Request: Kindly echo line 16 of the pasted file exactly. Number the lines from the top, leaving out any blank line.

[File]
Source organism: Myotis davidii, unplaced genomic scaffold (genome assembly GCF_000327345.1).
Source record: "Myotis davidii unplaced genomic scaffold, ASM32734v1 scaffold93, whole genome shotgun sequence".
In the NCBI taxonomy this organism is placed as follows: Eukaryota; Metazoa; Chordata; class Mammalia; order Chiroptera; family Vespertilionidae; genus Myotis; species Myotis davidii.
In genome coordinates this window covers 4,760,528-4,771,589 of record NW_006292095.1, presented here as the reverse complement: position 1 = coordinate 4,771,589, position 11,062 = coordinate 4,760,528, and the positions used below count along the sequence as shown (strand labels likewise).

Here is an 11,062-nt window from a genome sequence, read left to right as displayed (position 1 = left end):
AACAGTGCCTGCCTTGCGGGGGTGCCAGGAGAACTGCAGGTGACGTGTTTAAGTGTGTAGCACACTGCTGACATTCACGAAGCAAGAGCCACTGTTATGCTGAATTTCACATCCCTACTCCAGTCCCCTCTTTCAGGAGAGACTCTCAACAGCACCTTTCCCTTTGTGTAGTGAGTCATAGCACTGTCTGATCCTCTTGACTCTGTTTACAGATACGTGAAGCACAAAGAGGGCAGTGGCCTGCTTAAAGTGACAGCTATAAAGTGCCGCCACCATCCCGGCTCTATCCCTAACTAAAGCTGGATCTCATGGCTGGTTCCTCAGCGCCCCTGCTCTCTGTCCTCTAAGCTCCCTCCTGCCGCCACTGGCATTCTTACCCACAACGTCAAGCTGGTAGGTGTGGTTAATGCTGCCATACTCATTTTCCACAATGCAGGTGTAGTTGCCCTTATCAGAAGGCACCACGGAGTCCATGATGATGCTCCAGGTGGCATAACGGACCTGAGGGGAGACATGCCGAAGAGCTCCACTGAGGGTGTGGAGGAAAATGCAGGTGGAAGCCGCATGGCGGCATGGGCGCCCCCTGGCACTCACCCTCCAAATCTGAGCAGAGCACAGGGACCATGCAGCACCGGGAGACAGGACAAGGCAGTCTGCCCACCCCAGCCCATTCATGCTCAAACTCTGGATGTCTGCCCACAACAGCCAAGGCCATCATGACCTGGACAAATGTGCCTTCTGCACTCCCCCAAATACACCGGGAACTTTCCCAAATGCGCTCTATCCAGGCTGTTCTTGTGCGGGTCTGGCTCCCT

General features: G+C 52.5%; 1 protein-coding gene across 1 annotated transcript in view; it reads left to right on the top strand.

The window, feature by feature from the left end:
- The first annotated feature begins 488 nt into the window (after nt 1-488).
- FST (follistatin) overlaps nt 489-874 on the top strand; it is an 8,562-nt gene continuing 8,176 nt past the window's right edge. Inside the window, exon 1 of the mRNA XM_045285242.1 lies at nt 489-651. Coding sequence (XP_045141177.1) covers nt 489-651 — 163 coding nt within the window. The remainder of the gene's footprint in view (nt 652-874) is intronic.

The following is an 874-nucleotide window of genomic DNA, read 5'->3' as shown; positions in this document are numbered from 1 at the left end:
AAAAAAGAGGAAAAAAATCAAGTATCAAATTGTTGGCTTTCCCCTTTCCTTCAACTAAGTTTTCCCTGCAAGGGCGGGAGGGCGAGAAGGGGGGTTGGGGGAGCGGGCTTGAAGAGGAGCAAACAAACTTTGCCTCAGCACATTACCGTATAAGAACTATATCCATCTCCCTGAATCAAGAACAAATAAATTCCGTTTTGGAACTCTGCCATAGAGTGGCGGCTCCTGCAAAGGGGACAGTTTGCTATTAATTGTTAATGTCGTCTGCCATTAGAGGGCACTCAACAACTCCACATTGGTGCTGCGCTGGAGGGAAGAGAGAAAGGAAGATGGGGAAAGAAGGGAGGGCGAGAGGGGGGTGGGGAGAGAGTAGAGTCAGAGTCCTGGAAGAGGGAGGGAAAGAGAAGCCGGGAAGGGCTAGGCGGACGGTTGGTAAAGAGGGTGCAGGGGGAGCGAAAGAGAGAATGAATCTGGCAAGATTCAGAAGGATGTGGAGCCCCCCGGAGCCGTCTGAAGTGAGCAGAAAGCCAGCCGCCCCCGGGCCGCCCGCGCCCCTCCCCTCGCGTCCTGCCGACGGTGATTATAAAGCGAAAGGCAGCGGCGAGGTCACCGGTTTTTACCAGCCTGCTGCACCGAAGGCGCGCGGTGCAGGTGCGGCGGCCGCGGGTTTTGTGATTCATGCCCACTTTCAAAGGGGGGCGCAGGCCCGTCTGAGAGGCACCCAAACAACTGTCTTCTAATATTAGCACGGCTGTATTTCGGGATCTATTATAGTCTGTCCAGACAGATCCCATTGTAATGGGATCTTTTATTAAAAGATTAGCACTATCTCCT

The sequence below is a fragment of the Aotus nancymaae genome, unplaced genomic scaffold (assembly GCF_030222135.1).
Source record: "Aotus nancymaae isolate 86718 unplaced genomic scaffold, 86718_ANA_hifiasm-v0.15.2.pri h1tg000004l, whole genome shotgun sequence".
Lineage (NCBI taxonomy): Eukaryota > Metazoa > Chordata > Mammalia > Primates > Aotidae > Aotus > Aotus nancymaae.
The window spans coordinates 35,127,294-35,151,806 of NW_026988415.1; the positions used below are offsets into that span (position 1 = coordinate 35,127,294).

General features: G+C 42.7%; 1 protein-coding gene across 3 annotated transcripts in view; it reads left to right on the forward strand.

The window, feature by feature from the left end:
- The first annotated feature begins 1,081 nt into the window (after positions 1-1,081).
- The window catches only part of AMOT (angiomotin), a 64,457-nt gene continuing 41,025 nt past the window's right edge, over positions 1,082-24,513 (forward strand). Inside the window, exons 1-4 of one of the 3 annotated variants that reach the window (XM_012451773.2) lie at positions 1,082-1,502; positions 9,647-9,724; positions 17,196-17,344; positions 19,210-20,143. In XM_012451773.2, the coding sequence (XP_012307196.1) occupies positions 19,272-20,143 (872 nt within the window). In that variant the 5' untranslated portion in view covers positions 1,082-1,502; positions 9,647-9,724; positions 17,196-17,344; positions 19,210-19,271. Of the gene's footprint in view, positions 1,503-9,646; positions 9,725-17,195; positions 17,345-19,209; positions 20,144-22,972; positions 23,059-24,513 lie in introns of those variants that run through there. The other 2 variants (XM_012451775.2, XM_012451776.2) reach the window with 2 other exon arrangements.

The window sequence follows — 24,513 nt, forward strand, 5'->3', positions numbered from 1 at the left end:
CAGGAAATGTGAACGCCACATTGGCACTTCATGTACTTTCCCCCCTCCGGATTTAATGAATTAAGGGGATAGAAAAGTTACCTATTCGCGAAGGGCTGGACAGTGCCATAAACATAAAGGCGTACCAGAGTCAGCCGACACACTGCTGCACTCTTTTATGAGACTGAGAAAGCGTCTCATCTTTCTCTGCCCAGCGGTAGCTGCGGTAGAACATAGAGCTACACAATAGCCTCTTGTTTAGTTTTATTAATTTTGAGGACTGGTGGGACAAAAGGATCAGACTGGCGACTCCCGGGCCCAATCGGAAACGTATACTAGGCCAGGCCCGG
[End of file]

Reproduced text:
The window spans coordinates 35,127,294-35,151,806 of NW_026988415.1; the positions used below are offsets into that span (position 1 = coordinate 35,127,294).